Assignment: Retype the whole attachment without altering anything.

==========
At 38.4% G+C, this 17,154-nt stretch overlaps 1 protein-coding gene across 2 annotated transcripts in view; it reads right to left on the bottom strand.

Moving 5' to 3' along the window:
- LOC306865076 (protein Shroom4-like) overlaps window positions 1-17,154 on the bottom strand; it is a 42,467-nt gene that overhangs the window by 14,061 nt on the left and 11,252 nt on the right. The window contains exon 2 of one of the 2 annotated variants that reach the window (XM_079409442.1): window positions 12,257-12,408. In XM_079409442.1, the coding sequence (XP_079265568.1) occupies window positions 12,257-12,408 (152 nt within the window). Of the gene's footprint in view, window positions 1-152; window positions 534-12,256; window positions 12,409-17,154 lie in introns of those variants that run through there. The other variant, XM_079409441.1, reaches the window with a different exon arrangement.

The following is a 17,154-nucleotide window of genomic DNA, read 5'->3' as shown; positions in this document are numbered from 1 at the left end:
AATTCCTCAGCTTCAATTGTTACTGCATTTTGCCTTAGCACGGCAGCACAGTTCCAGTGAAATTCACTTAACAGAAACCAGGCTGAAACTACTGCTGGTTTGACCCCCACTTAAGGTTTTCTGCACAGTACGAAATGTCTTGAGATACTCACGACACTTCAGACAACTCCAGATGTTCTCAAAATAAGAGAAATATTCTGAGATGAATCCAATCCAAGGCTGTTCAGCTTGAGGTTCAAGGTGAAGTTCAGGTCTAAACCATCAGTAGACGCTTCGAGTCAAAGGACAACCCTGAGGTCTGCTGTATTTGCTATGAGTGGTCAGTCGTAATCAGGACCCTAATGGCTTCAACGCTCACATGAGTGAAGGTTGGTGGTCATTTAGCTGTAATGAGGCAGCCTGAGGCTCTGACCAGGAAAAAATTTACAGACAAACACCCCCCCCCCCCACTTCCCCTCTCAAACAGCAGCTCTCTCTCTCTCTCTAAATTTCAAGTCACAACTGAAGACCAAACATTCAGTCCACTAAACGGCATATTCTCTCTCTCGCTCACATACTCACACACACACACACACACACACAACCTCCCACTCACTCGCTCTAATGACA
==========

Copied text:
At 38.4% G+C, this 17,154-nt stretch overlaps 1 protein-coding gene across 2 annotated transcripts in view; it reads right to left on the bottom strand.

Moving 5' to 3' along the window:
- LOC306865076 (protein Shroom4-like) overlaps window positions 1-17,154 on the bottom strand; it is a 42,467-nt gene that overhangs the window by 14,061 nt on the left and 11,252 nt on the right. The window contains exon 2 of one of the 2 annotated variants that reach the window (XM_079409442.1): window positions 12,257-12,408. In XM_079409442.1, the coding sequence (XP_079265568.1) occupies window positions 12,257-12,408 (152 nt within the window). Of the gene's footprint in view, window positions 1-152; window positions 534-12,256; window positions 12,409-17,154 lie in introns of those variants that run through there. The other variant, XM_079409441.1, reaches the window with a different exon arrangement.

The following is a 17,154-nucleotide window of genomic DNA, read 5'->3' as shown; positions in this document are numbered from 1 at the left end:
AATTCCTCAGCTTCAATTGTTACTGCATTTTGCCTTAGCACGGCAGCACAGTTCCAGTGAAATTCACTTAACAGAAACCAGGCTGAAACTACTGCTGGTTTGACCCCCACTTAAGGTTTTCTGCACAGTACGAAATGTCTTGAGATACTCACGACACTTCAGACAACTCCAGATGTTCTCAAAATAAGAGAAATATTCTGAGATGAATCCAATCCAAGGCTGTTCAGCTTGAGGTTCAAGGTGAAGTTCAGGTCTAAACCATCAGTAGACGCTTCGAGTCAAAGGACAACCCTGAGGTCTGCTGTATTTGCTATGAGTGGTCAGTCGTAATCAGGACCCTAATGGCTTCAACGCTCACATGAGTGAAGGTTGGTGGTCATTTAGCTGTAATGAGGCAGCCTGAGGCTCTGACCAGGAAAAAATTTACAGACAAACACCCCCCCCCCCCACTTCCCCTCTCAAACAGCAGCTCTCTCTCTCTCTCTAAATTTCAAGTCACAACTGAAGACCAAACATTCAGTCCACTAAACGGCATATTCTCTCTCTCGCTCACATACTCACACACACACACACACACACACAACCTCCCACTCACTCGCTCTAATGACA